If you are pleading not guilty, you may have to give evidence at your Trial, but you will be guided by Millars Solicitors.
What are my chances, can you give me a percentage?
We would not give a client their chance of success in a percentage. We would not give a client their chance of success in a percentage, as this is not realistic. We provide all clients with a comprehensive assessment of their case and we are instructed on the basis that the client has been advised of their chances of success.
Will the Police or witnesses be in Court?
Driving Whilst Disqualified – FAQs
1: How much is car insurance after a drink driving ban?
Every car insurer is different. Some will flat-out refuse to insure anybody with a drink driving ban, others may increase their insurance premiums by as much as 115% (Confused.com).
However, there are drink driving insurance specialists out there.
2: Can anyone find out if I have a driving ban?
Don’t panic, nobody can Google your driving history.
However, there are instances where you’ll need to divulge this information.
For example, if you’re looking for a job which requires you to drive a car or operate a forklift truck.
To share this information with current or prospective employers, visit the DVLA Shared Driving Licence Service, activate your ‘check code’ and pass it on to those who have requested your driving history.
Please be aware the code only lasts for 21 days.
Spent driving convictions will not show on your licence under the Rehabilitation of Offenders Act 1974, which allows convictions to be removed from your record once a set rehabilitation period has been reached.
3: How do you find out when a driving ban ends?
You can check the date your driving ban ends by following the steps on the GOV.UK website.
However, you should receive a D27 reminder form from the DVLA fifty-six days before the end date of your disqualification.
For drink or drug driving offences, you’ll receive a D27PH reminder form ninety days before your end date.
If you don’t or haven’t received a form, and you live in England, Scotland or Wales, contact the DVLA.
For those living in Northern Ireland, contact the DVA.
4: Can I appeal a driving ban?
If convicted of a motoring offence you can appeal up to 21 days after sentencing.
You can appeal outside of this time, but only under exceptional circumstances.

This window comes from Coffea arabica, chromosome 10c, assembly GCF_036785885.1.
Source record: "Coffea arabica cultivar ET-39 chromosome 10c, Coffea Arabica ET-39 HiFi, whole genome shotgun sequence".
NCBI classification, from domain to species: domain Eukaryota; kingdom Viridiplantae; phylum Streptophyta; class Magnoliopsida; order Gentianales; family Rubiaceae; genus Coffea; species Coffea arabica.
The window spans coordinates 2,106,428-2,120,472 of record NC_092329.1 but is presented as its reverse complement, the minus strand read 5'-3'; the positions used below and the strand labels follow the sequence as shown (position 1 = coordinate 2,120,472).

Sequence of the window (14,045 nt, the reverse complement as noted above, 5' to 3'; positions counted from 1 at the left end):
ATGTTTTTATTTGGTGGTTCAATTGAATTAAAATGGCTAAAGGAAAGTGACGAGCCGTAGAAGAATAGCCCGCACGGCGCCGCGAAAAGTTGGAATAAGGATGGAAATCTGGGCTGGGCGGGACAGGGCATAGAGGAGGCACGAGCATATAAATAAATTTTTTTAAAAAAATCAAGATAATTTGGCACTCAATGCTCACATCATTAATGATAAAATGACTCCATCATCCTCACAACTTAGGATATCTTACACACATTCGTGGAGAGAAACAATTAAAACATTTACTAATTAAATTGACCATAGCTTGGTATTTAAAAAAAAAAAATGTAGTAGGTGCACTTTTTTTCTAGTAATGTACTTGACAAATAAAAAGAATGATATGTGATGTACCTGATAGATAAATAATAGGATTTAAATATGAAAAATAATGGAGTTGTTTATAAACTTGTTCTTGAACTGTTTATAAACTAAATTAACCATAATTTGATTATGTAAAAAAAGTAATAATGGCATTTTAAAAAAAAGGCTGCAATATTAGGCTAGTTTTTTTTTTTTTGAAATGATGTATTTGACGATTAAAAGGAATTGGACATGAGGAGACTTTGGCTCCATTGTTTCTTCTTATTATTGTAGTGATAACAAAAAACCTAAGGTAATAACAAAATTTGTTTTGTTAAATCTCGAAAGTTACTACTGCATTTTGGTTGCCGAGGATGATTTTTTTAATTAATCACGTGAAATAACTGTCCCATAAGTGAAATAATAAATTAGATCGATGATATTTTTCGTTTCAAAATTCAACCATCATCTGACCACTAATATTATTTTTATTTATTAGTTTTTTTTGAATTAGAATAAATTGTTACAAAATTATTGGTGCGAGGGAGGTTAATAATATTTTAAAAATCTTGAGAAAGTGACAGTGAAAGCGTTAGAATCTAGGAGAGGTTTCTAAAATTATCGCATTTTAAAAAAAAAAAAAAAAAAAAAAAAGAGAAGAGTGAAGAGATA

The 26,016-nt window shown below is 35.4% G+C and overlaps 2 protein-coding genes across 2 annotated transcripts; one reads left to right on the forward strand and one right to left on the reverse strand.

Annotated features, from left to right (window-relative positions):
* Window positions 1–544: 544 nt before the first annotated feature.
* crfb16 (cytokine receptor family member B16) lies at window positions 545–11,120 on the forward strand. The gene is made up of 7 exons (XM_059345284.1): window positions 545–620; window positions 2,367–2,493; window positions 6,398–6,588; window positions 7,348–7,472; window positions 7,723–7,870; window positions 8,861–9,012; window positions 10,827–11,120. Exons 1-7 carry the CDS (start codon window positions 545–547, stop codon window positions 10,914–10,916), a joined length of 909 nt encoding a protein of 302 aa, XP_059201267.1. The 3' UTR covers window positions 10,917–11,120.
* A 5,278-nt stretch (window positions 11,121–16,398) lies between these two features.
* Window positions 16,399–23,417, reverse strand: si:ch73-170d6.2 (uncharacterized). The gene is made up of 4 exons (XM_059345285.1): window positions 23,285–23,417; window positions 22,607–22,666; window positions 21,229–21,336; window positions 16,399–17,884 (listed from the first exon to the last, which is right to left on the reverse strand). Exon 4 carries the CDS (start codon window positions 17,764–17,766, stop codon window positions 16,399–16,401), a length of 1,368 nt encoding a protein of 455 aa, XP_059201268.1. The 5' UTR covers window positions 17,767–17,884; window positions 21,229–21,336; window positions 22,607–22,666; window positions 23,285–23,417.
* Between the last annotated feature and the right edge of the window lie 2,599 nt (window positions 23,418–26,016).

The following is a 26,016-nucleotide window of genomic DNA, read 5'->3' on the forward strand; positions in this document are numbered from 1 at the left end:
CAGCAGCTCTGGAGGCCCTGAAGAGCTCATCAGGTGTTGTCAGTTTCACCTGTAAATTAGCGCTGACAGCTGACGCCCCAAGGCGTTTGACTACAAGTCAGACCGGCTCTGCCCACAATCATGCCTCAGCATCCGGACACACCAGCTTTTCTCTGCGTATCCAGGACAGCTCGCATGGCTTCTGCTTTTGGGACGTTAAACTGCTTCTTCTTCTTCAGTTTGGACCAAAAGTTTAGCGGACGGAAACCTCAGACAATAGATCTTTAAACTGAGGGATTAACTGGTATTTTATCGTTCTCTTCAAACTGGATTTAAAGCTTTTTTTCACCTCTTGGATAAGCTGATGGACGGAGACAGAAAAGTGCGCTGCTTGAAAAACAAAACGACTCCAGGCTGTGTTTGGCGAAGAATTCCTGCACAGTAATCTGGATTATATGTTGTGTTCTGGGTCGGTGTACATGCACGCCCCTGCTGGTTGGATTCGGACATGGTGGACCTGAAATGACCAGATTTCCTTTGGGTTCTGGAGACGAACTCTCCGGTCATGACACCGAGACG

5: Do you have to declare a driving ban to an insurance company?
Failure to disclose unspent convictions to your insurance company means your policy is invalid. The insurer can cancel the contract and request money back for any claims you’ve made.
Should you receive a conviction during the policy, you don’t have to declare this until you come to renew (unless the policy states otherwise).
You don’t have to declare spent convictions, even if asked, due to the Rehabilitation of Offenders Act 1974.
6: Can you get a driving ban reduced?
However, a reduction will only be considered should the court decide you have a good reason in asking for the reduction, for example:
- They didn’t have all the facts during your hearing
- They made legal mistakes, or
- You have new evidence to support you weren’t driving the vehicle
In instances like these, you can write to the court which disqualified you from driving, stating the dates of the offence and conviction, as well as any supporting evidence which backs up your claim.
You can also ask the court to reduce your disqualification sentence when you’ve been banned for:
- Two years (if your disqualification is for fewer than four years)
- Half of your disqualification period (if it’s four years+, but less than ten), or
- Five years (if your disqualification is ten years+)
7: What happens if a court refuses to reduce my driving ban?
Should the court refuse, you cannot appeal again for three months.
8: What do I do if my driving ban is reduced?
When a court agrees to reduce a driving ban, the DVLA are informed and you’re free to apply for a new drivers licence.
You can apply for your new licence by completing a D1: Application for a driving licence form on the Government website, or you can request one from your local Post Office.
Form fees vary between £65 – £90.
9: Can I go to jail for driving without a license?
The maximum sentence for driving whilst disqualified is up to twelve months in Scotland, and should your sentencing be connected to other serious road offences, you could be sentenced for longer.
If you were unaware you were disqualified when stopped by the police this won’t matter. The court will see this as a breach of their banning order.
If you have a case to appeal your sentence, please read FAQ 6.
10: How long does a driving disqualification stay on your licence?
Most convictions remain on your licence for four years.
Serious offences, such as death by dangerous driving, will remain for eleven years.
Need advice from a motoring offence specialist?
When you’re alleged to have committed a motoring offence and face losing your licence, it can be a worrying and stressful time – and it can affect your home and work life too.
At KeepYouDrivingLicence.co.uk, we’d like to defend you.
We’ll look at the facts of your case, explain all possible outcomes and support you when you need it most.
The police must prove to the court that you are guilty of the offence for which you have been charged. This must be proved beyond reasonable doubt. See how we have helped our clients defend their plea.
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About Keep my Driving Licence
Keep my Driving Licence is part of Millars Solicitors who are a specialist firm of road traffic and drink driving solicitors who represent motorists all over the country.
Formed by Carl Millar, Millars Solicitors has adopted his dogged tenacity and exacting technical understanding of motoring law. Before starting Millars Solicitors, Carl has been employed as the Head of Department at some of the most high profile Motoring Law Firms in the country. He is a member of the Society of Motoring Lawyers and has an enviable nationwide reputation for the results he gets for his clients.
Through representing a wide range of people you will find Carl and his team very approachable and never judgemental. Their advice is straightforward and will leave no stone unturned in pursuing all available defences in presenting your case.
If you have been caught drink driving you can contact Carl today on 0800 999 5535 or your can send a confidential email by clicking here. If you need to speak to a drink driving solicitor out of office hours than please call the 24 hour emergency line on 07855 806119.